The jobless rate in Texas dropped to a record low 3.8 percent in November, prompting Gov. Greg Abbott to release a statement praising the state’s economy as a model for the nation.
Meanwhile, unemployment in the Waco Metropolitan Statistical Area, which includes McLennan and Falls counties, slipped to 3.5 percent last month. That’s up slightly from 3.3 percent in October, but down from 3.9 percent in November of last year, according to figures provided by the Texas Workforce Commission and Bureau of Labor Statistics.
Though the Waco MSA enjoyed a year-over-year dip in the jobless rate, the number of residents with jobs in McLennan and Falls counties actually declined by an estimated 1,600 positions, from 118,100 to 116,500, over the past year, according to the workforce commission.
Mitigating that decline is the fact fewer people are looking for work in the Waco MSA. The civilian labor force, which includes people with and without jobs, fell by an estimated 2,100 between November 2016 and last month.
About 4,200 people in the Waco MSA were out of work in November, down from 4,700 a year earlier, the agency reported.
“The addition of 330,600 jobs over the year demonstrates the consistency with which employers in our state create job opportunities for the highly skilled Texas workforce,” workforce commission Chairman Andres Alcantar said in a press release in response to the rock-bottom state numbers.
Abbott said the record low statewide jobless rate “is a testament to our diverse and talented workforce that is attracting new businesses to the state and driving our booming economy.”
Abbott said economic prosperity does not occur by accident or chance, but is the result of low taxes and reasonable regulations applied to business and industry, according to his press release.
Seasonally adjusted figures show that fractionally more than 13 million people living in Texas had jobs in November, an increase from nearly 12.8 million in November a year earlier. An estimated 100,000 fewer Texans were without jobs last month compared to November 2016.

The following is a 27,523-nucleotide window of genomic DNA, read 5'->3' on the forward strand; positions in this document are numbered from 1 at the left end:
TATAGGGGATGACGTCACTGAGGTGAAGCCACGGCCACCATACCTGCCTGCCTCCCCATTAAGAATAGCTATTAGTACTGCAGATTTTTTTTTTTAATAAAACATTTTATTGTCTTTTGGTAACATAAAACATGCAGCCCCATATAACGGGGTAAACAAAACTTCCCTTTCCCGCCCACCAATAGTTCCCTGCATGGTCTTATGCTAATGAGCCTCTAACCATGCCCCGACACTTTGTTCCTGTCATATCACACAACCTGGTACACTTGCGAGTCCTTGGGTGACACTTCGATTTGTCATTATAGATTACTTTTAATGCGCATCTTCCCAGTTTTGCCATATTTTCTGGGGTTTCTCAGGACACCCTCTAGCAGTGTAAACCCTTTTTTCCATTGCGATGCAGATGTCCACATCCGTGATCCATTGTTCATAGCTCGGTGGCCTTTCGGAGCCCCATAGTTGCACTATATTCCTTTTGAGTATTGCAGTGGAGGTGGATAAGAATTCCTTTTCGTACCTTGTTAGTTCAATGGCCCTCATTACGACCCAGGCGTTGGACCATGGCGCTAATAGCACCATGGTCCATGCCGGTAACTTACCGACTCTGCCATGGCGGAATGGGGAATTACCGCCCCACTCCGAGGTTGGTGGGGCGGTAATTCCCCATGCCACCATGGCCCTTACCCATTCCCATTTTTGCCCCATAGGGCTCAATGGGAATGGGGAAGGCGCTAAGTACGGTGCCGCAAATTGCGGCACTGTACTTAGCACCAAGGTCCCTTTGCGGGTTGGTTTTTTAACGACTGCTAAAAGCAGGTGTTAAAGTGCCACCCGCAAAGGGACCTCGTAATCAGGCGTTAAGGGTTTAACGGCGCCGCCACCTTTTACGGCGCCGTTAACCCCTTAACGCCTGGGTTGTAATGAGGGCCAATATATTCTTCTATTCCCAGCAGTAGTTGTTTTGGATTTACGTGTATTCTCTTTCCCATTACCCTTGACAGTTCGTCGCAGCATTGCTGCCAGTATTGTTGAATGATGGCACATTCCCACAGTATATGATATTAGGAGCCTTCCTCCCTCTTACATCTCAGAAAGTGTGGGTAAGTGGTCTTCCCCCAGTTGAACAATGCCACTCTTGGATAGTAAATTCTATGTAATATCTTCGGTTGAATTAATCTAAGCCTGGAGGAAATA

Nationally, the jobless rate hit 3.9 percent in November, down half a percent from a year earlier. About 2 million more Americans have jobs.
A separate report by the Bureau of Labor Statistics revealed the Waco MSA showed a 1,300-job decline when residents of McLennan and Falls counties, as well as commuters from outside those counties, are counted.
The declines were most severe in professional and business services, down 800; leisure and hospitality, down 400; education and health services, down 200; construction, down 100; and trade, transportation and utilities, also down 100.
Local builders and contractors have expressed frustration over their inability to find skilled workers, a problem that could become more acute as more subdivisions appear on the drawing board for 2018, said Scott Bland, president of the Heart of Texas Builders Association.
Leisure and hospitality, meanwhile, could see an explosion of hiring during 2018, as work or planning continues for new hotels in Legends Crossing, Central Texas Marketplace and near South 10th Street and Interstate 35.
Around the state
The Amarillo and Midland MSAs recorded the month’s lowest jobless rate among Texas communities, at 2.6 percent, followed by the Austin-Round Rock, Bryan-College Station and Lubbock MSAs, all with a rate of 2.7 percent.
The San Antonio-New Braunfels MSA had a jobless rate of 3.0 percent.